“Running is running,” Helu said. “Period.”

They studied the film and spent several days talking about the upcoming game. The next Saturday, Helu ran for 307 yards and three touchdowns against Missouri. Nebraska is known for its history of talented running backs, but no one before Helu — not Roger Craig, Calvin Jones, Mike Rozier, Lawrence Phillips, Ahman Green nor anyone else — had posted so many yards in a single game.

“After the game, he knew he was going to be a hot commodity for the media,”Amukamara said. “They’d want to ask him and talk about it. He said, ‘Watch, I’m just going to talk about Jesus. Let them hear about Him.’ ”

Former teammates say Helu shied away from any celebrity attached to his athletic prowess. He prays in practice and says his play on the field is an “opportunity to glorify God.” Football is merely a platform.

“We’d go into these retirement homes on team visits,” said Penland, the Nebraska chaplain. “A lot of the kids stand around and don’t know what to do, Roy just walks over, sticks his hand out and starts asking questions. He has so much charisma. And he’s not trying to promote himself, he’s genuinely interested in other people.”

‘You have to work hard’

Helu left Nebraska fourth on the school’s all-time rushing list. At the NFL Combine, he posted top-10 marks in six of his seven drills, including the best times among running backs in both the 20-yard dash and the 60-yard shuttle drill.

“He called me before the draft,” Roy Sr. said, “and he asked me, ‘Dad you never told me I can make it to the NFL. Why?’ I said, ‘No, I never told you that. I didn’t want you to think it’s easy to get there. You have to work hard.’ ”

During the NFL draft, when Helu’s name hadn’t been called through the first three rounds, the Redskins jumped, trading their way to the 105th pick. The Redskins saw a raw talent, a player with great one-cut ability. The same skills that made Roy Sr. one of the nation’s top rugby players had been passed on to his son.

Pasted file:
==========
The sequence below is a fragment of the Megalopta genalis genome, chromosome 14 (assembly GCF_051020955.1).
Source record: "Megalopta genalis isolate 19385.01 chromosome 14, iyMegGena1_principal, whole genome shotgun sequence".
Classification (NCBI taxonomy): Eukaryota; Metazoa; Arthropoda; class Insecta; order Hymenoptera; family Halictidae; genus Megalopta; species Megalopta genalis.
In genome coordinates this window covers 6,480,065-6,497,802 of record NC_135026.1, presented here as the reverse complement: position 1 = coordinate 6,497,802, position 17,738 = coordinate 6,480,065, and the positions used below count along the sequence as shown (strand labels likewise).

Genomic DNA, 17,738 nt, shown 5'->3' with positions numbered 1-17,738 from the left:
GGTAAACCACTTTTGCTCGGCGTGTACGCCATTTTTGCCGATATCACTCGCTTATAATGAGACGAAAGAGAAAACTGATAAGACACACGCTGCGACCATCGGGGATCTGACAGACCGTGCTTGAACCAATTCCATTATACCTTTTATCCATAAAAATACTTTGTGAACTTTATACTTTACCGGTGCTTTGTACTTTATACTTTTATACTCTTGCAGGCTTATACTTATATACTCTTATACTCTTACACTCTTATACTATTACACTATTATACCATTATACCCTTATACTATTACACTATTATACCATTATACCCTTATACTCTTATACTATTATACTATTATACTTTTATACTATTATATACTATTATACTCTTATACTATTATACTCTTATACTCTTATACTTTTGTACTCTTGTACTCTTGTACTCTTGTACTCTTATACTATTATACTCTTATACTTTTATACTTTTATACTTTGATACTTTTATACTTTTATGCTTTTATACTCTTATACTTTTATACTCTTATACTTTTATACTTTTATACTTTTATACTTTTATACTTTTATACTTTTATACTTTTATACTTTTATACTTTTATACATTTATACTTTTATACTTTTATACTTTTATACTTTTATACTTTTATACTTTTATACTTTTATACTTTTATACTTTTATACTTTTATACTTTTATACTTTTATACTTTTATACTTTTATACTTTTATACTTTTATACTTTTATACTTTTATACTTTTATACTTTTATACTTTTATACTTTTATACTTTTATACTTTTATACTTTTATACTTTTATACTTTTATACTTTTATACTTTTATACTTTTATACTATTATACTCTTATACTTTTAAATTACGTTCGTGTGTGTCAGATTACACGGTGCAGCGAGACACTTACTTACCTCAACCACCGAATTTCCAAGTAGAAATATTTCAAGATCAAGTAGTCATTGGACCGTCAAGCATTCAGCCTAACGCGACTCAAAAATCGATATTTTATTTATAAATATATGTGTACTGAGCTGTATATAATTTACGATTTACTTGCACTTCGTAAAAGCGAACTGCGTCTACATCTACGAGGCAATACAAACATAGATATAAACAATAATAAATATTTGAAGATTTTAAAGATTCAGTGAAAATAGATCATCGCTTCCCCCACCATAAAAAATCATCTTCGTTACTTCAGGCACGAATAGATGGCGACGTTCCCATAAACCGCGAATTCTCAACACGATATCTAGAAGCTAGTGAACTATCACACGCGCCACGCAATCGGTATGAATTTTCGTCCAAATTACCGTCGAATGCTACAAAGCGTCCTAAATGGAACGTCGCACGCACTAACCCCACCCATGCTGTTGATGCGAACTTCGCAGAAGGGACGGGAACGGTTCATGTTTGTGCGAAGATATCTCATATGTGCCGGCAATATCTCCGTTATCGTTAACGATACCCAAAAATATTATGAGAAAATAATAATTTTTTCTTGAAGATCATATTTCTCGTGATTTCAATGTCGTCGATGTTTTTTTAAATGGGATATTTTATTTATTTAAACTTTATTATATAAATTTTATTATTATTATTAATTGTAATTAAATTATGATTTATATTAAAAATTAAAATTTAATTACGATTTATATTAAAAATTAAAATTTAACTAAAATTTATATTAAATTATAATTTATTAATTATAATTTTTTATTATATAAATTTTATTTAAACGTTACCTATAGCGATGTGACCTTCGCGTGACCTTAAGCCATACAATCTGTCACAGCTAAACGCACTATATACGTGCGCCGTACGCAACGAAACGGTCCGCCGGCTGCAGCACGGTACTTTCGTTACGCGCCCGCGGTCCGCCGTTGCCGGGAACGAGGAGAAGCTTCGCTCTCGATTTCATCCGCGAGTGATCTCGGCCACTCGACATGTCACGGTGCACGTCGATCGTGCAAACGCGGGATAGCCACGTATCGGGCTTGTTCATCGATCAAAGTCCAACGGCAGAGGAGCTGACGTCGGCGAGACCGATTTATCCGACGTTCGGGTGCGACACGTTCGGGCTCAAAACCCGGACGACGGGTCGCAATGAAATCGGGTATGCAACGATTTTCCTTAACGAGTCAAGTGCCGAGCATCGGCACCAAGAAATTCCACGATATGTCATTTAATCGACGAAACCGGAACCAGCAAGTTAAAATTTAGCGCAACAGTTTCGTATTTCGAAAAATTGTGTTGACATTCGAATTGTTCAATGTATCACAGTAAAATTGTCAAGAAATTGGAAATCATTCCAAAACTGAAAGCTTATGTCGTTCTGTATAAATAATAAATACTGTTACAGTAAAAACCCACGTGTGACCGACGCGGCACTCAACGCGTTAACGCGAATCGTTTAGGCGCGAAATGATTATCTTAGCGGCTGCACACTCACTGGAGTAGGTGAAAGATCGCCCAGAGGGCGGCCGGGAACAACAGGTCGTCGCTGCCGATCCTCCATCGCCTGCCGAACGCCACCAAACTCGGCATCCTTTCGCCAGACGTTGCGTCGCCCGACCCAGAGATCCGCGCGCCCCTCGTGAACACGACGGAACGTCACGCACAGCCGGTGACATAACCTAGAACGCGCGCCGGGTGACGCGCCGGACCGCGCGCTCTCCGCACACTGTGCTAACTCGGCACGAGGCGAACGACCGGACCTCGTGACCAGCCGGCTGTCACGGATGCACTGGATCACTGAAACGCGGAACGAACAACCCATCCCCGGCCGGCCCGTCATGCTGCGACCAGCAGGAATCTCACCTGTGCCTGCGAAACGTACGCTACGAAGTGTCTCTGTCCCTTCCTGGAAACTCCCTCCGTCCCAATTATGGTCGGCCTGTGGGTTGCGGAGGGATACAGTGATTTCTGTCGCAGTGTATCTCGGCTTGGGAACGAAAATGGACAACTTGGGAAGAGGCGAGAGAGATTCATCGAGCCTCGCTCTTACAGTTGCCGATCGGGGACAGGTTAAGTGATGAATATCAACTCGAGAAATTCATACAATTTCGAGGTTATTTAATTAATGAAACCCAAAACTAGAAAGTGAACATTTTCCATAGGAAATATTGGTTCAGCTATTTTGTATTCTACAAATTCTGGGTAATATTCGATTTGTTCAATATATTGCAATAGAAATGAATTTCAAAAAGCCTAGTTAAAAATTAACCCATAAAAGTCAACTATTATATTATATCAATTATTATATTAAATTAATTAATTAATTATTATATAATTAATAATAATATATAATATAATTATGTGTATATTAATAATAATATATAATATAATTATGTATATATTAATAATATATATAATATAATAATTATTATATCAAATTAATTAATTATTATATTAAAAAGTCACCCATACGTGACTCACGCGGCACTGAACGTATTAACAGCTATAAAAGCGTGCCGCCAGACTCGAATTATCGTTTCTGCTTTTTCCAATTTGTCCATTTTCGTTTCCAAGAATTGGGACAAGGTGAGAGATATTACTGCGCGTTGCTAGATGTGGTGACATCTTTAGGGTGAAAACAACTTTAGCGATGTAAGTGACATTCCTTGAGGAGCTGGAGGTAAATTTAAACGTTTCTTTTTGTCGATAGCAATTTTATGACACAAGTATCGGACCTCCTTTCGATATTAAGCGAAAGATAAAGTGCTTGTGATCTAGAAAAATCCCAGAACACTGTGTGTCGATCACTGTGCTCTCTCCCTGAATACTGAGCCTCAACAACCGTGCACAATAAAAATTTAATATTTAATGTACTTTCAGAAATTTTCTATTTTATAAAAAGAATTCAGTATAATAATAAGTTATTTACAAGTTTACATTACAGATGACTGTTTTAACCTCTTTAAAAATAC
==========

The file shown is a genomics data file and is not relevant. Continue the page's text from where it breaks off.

“Once you have to teach a running back how to run, you have the wrong running back,” Redskins Coach Mike Shanahan said. “When you get a guy like Helu, you don’t know why guys make plays, but the great ones do. I think Helu is giving people the idea that he does have some skills. . . . Hopefully, he just continues to grow.”

With both Hightower and Torain more likely to serve as a lead back, Helu knows his rookie season is one designated for growth. In the Redskins’ second game, against Arizona, Helu strung together 112 all-purpose yards, including 74 on the ground. After the game, he discussed his faith, then praised his offensive line before finally discussing his own play.

In the next game at Dallas, though, he had only 15 yards on five carries. Roy Sr. flew to Northern Virginia the following week, and once again, father and son spent several days watching tape, talking about footwork and identifying holes.

“I never interfere with any coach. I just talk to him,” Roy Sr. said. “The idea is to get better. And that takes a lot of work. This is what I’ve been telling him since he first started.”